May 24th, 2008
Quick note: Are you a homeschooler in Canada? If so, you should visit the Canadian Home Educators Blog Carnival! Their blog features a weekly visit through Canadian homeschooling blogs. This week the deadline for submissions is May 26th, so head on over :).
On to the post!
Here in the province of Alberta we are blessed to receive funding from the provincial government for our children’s education if we choose to home educate. In Canada education is governed provincially, and the regulations are different from province to province. I think this is similar to the U.S. where the individual States get to make decisions regarding education.
In Alberta we are required by law to register our children with a school board, whether or not they attend a physical school. So, willing non-resident school boards have been established specifically for homeschoolers to register their children with. A facilitator from the school board normally meets with your family twice a year to monitor progress. This meeting can be in your home, or at their office, depending upon your board. Funding levels also vary from board to board and option to option.
In Alberta you can register your children as ‘fully provided’, meaning that you are striving to meet the provincial educational standards and guidelines in your homeschool. Legally, this is the same as if your children were attending school, and you were their teacher. You are required to help them meet the Alberta standards. You can register as ‘blended’, similar to fully, but more flexible, you do not need to meet the Alberta standards in every subject area. Or you can register as ‘traditional’ – this means that you are not necessarily trying to meet the standards of the province, but rather are home educating your children as you see fit. Legally this is the true, classical idea of homeschooling, and your rights can be defended as a homeschooler legally by an association such as HSLDA (Canada). As you can imagine, registering as ‘traditional’ allows you the greatest freedom in your homeschool, facilitator evaluations will be much more flexible and casual etc.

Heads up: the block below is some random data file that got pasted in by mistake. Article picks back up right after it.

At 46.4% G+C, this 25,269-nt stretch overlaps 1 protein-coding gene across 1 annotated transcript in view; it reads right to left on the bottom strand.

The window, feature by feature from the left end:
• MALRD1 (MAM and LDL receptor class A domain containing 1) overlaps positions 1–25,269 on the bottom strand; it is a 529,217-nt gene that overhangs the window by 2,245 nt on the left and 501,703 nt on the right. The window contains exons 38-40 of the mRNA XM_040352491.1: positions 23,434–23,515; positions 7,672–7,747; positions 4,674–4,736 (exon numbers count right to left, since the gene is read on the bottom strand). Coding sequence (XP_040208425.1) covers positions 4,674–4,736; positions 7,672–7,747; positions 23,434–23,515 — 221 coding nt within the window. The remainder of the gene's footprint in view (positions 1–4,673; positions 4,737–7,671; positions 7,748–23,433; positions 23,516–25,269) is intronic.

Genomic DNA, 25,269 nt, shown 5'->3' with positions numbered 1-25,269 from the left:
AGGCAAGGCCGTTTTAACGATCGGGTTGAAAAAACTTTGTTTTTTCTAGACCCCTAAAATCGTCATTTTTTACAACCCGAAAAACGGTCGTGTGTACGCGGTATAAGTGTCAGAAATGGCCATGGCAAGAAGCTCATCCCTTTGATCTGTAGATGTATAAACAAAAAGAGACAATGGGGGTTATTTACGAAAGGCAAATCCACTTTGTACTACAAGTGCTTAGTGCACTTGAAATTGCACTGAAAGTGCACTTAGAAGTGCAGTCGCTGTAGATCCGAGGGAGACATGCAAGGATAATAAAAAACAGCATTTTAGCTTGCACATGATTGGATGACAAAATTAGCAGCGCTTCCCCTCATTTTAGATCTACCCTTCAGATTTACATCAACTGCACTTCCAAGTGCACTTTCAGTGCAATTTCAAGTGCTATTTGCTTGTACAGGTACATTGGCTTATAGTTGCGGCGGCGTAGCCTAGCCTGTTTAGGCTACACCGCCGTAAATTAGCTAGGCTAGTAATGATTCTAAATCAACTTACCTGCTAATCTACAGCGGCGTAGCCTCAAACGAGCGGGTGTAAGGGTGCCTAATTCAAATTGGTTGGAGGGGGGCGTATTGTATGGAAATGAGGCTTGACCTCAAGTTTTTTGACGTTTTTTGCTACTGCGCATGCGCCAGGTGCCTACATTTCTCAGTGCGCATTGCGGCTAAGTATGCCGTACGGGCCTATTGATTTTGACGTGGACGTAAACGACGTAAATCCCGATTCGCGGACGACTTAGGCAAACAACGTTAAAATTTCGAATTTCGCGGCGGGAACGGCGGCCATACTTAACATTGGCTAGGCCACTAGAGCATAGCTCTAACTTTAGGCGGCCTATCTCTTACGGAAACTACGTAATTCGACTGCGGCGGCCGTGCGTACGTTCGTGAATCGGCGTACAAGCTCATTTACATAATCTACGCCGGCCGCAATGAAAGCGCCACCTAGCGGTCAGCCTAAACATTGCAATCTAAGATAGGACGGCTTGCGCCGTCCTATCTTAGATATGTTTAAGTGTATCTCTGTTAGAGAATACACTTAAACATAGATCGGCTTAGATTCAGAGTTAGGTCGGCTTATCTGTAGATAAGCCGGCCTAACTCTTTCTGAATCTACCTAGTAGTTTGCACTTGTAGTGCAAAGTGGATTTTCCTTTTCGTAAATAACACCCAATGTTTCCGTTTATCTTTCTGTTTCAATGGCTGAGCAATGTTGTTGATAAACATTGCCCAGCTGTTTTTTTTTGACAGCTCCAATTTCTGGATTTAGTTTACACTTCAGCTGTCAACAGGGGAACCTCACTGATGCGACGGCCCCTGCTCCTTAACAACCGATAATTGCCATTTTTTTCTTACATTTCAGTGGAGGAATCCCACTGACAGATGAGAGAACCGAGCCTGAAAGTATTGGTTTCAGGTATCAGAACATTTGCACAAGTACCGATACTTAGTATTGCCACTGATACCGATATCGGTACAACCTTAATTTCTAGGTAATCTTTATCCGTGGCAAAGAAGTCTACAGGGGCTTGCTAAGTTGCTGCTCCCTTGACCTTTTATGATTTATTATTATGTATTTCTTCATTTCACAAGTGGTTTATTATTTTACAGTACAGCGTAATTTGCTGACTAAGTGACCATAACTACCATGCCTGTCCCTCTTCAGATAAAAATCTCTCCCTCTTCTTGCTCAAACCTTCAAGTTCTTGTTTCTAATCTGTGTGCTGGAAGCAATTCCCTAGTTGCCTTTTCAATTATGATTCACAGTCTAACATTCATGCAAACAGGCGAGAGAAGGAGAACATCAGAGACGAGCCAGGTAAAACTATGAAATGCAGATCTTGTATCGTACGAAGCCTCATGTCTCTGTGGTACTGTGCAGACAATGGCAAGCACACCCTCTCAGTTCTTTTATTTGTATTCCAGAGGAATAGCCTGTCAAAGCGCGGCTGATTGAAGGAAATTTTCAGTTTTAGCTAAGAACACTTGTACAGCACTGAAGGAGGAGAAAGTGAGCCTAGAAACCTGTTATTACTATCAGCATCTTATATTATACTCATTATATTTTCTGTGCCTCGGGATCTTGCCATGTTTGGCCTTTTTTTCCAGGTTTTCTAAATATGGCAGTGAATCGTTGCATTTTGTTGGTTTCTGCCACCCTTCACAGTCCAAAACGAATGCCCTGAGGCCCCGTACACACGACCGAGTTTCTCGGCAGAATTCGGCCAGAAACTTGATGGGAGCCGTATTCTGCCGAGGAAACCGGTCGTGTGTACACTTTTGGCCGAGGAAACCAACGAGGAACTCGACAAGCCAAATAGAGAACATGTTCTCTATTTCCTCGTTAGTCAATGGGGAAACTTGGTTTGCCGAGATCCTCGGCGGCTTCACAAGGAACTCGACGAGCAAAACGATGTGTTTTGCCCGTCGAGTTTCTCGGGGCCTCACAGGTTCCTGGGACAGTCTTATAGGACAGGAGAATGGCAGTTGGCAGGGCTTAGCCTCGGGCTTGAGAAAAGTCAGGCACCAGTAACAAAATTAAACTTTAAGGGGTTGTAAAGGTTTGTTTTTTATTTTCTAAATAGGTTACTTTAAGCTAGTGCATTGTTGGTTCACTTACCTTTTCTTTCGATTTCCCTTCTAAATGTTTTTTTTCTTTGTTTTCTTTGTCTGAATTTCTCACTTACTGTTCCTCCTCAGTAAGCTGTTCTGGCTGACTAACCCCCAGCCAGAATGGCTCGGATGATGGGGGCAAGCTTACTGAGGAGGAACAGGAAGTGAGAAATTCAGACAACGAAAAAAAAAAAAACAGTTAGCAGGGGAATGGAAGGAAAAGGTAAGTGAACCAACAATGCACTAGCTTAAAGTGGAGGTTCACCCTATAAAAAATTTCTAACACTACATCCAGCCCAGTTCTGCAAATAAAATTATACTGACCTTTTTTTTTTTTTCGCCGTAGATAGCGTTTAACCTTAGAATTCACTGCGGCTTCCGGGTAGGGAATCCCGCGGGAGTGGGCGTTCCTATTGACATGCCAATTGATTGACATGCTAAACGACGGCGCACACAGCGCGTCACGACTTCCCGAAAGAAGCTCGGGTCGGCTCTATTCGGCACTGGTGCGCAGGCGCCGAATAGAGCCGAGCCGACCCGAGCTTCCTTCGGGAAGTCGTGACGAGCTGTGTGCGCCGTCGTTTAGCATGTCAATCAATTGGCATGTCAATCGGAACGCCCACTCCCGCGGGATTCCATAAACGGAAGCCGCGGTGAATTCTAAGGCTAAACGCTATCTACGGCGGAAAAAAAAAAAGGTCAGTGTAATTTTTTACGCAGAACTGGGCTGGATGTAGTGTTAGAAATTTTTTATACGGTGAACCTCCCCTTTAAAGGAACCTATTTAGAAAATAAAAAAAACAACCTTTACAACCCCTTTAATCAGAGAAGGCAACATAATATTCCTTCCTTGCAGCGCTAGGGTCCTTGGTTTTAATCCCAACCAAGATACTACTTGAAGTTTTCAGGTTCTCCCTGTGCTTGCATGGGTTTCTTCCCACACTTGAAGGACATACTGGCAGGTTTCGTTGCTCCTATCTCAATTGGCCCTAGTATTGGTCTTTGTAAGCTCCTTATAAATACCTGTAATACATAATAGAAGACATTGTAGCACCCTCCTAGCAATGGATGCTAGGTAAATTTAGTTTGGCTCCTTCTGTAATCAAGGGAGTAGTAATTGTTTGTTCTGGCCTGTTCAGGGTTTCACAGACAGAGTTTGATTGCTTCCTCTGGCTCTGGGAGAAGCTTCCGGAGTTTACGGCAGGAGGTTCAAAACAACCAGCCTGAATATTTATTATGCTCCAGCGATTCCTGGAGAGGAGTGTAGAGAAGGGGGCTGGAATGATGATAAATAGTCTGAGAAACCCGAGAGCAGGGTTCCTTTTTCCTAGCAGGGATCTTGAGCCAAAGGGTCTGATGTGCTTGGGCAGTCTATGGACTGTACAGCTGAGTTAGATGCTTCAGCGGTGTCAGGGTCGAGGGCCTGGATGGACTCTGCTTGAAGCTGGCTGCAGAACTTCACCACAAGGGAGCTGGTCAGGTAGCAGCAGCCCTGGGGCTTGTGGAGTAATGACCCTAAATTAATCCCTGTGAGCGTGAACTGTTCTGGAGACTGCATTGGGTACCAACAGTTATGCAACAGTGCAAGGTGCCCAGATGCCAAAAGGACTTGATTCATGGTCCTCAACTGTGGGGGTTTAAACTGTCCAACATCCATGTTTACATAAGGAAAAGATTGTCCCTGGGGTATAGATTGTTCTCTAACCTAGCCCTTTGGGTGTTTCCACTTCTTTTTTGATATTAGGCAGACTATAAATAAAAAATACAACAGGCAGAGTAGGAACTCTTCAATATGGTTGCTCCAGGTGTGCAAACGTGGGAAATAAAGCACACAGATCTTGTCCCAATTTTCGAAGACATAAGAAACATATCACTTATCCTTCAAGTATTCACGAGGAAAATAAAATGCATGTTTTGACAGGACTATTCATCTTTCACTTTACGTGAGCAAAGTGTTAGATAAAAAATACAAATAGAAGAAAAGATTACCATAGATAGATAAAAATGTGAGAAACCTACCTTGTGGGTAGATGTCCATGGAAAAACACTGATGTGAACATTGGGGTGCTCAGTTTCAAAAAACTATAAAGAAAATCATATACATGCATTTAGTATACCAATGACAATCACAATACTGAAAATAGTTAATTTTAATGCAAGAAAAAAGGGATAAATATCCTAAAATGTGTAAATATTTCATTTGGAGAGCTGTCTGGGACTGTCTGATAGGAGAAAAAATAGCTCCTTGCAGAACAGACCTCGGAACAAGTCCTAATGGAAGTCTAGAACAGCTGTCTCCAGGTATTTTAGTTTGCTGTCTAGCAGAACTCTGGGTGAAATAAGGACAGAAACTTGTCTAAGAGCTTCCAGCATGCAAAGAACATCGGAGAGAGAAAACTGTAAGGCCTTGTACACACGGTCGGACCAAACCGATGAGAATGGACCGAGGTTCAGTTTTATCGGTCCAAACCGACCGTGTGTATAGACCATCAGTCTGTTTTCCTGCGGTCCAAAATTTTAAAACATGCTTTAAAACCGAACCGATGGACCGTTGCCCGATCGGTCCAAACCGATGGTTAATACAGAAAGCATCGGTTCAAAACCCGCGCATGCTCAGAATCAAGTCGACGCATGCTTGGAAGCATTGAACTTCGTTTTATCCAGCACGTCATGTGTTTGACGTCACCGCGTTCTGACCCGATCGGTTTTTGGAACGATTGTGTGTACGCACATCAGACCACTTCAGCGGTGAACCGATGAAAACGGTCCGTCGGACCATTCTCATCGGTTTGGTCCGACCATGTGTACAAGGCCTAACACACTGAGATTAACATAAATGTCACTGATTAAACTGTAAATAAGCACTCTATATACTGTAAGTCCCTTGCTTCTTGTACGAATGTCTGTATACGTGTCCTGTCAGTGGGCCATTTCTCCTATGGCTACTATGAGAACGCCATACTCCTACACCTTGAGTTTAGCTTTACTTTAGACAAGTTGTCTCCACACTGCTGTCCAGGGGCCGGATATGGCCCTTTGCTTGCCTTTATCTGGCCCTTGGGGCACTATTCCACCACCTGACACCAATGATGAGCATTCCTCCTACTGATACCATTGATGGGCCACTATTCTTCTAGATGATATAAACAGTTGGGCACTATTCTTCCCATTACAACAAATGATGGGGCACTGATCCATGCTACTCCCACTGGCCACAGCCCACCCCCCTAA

Now, all this being said, we aren’t yet registered with a school board. Our oldest daughter, K, was 5 in April, but in order to receive funding for her, she would have needed to be 5 at the end of February. Sorry K – you’ll have to wait until next year for those funds! For some reason I was under the impression (last year) that we could qualify for funding this year. Sadly, I was wrong! What can I say, I am gung-ho to buy neat resources for my daughter! Of course we still spend money on educational materials for our children regardless of funding! We do have a board I’m keeping in mind for next year though – Education Unlimited. They support parental choices and sovereignty in their child’s education, I’m all for that. In case you are wondering, this year funding is around $700/eligible child that is registered as ‘traditional’. ‘Fully provided’ students can receive $900/eligible child with some boards. However, that $200 isn’t worth the compromise of my own plans (and Christ’s!) in my children’s education.
Likely more than you ever wanted to know about Alberta homeschooling regulations, but there you go!